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Premium Member
4,297 Posts
Discussion Starter · #1 ·
Read this over on the Gscalemad forum, just had to share it:

(Charlotte, North Carolina. USA).

A lawyer purchased a box of very rare and expensive cigars, then insured them against, among other things, fire.
Within a month, having smoked his entire stockpile of these great cigars and without yet having made even his first premium payment on the policy, the lawyer filed a claim against the insurance company.
In his claim, the lawyer stated the cigars were lost "in a series of small fires."
The insurance company refused to pay, citing the obvious reason, that the man had consumed the cigars in the normal fashion.
The lawyer sued.. and WON!

Delivering the ruling, the judge agreed with the insurance company that the claim was frivolous. The judge stated nevertheless, that the lawyer held a policy from the company, which it had warranted that the cigars were insurable and also guaranteed that it would insure them against fire, without defining what is considered to be unacceptable fire" and was obligated to pay the claim!
Rather than endure lengthy and costly appeal process, the insurance company accepted the ruling and paid $15,000 to the lawyer for his loss of the cigars lost in the "fires".

After the lawyer cashed the check, the insurance company had him arrested on 24 counts of ARSON!!!
With his own insurance claim and testimony from the previous case being used against him, the lawyer was convicted of intentionally burning his insured property and was sentenced to 24 months in jail and a $24,000 fine.

This apparently is a true story and was the First Place winner in the recent Criminal Lawyers Award Contest!

Premium Member
470 Posts
From the website Break the Chain:

The events described above did not occur in Charlotte, N.C., or anywhere else. This is the latest (and most verbose) retelling of an old urban legend that has roots in humor.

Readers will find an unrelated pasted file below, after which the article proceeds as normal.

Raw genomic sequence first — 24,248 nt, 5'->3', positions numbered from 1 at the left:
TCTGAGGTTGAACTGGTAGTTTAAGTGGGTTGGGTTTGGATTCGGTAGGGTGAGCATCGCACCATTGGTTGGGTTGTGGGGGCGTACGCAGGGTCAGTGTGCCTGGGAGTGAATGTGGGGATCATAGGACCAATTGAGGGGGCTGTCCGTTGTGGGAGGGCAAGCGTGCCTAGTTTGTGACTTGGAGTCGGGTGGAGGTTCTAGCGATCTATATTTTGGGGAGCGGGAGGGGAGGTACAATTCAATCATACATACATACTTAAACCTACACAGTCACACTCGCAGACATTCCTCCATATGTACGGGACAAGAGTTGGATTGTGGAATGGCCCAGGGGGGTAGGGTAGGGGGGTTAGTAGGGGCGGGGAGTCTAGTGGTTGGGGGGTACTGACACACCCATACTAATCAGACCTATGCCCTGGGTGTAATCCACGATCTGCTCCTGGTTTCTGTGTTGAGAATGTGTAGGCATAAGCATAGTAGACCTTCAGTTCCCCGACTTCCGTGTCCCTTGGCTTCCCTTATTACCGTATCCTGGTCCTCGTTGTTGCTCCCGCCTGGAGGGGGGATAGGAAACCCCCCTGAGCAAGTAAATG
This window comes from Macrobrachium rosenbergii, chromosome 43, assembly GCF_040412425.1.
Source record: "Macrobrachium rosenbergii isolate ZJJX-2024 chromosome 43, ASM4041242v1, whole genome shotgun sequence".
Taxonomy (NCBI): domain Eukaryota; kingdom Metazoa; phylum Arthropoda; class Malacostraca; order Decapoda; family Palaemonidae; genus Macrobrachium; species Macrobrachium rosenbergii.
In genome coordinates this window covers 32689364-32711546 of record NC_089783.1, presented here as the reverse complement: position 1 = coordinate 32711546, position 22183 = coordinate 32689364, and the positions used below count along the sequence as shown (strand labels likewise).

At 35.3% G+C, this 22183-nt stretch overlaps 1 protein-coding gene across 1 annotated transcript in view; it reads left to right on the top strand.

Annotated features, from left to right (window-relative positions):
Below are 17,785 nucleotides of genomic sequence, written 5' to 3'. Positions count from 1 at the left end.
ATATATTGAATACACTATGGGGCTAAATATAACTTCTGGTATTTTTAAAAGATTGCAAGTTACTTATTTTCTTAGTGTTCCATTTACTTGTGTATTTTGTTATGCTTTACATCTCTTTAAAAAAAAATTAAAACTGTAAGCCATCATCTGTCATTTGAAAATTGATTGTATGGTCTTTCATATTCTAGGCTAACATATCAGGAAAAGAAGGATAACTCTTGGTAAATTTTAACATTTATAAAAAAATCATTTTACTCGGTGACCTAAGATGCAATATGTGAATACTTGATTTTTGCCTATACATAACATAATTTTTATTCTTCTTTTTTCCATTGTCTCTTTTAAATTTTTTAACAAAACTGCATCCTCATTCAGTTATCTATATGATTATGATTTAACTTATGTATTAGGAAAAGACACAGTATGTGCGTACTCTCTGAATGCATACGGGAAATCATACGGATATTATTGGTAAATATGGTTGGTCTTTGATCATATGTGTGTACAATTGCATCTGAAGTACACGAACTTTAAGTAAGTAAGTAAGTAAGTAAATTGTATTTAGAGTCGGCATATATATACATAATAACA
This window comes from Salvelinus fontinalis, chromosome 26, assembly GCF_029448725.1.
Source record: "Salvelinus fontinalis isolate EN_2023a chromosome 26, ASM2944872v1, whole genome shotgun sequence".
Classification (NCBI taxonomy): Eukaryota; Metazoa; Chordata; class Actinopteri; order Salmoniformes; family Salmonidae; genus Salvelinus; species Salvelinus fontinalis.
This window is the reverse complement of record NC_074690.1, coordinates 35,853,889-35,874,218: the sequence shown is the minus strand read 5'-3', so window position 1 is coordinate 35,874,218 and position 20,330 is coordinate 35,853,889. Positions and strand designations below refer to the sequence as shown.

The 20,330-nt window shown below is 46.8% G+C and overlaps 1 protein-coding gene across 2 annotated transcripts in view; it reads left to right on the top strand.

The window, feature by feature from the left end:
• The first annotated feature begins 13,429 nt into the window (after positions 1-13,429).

In some variations, the cigar-buyer is just an average scammer, in others, he's an accountant. In every version, however, his clever scheme always backfires and he ends up losing more than he wins.

This tale and others like it give us hope that, in this overly litigious society plagued by frivolous lawsuits and scams, justice does prevail and clever crimes have equally clever consequences. In short, we want it to be true.

Country music star, Brad Paisley, obviously picked up on that desire and immortalized this legend in a track on his 2003 album "Mud on the Tires," entitled "The Cigar Song."

I've seen the cigar story posted on a variety of message boards and people are generally quite excited by the its theme. Interestingly, even when it's pointed out as a hoax, most people insist they don't care about the message's truth or falsehood. They claim they will pass it on anyway for its entertainment value.

There is no such thing as the "Criminal Lawyers Award Contest" mentioned in the version of the text above. Plug that phrase into google and you'll get many different Web sites, all leading to a form to fill out for legal advice from an organization identified as the Legal Assistance Network. Unfortunately, no information is available about that organization without filling out the form. This sends up a warning flag that this may be a front for a scam to obtain contact information, cashing in on the popularity of this legend. Break this chain.

References: Snopes.com

688 Posts
Brad Paisley also sings a song along the same line. Good tune if you like country.
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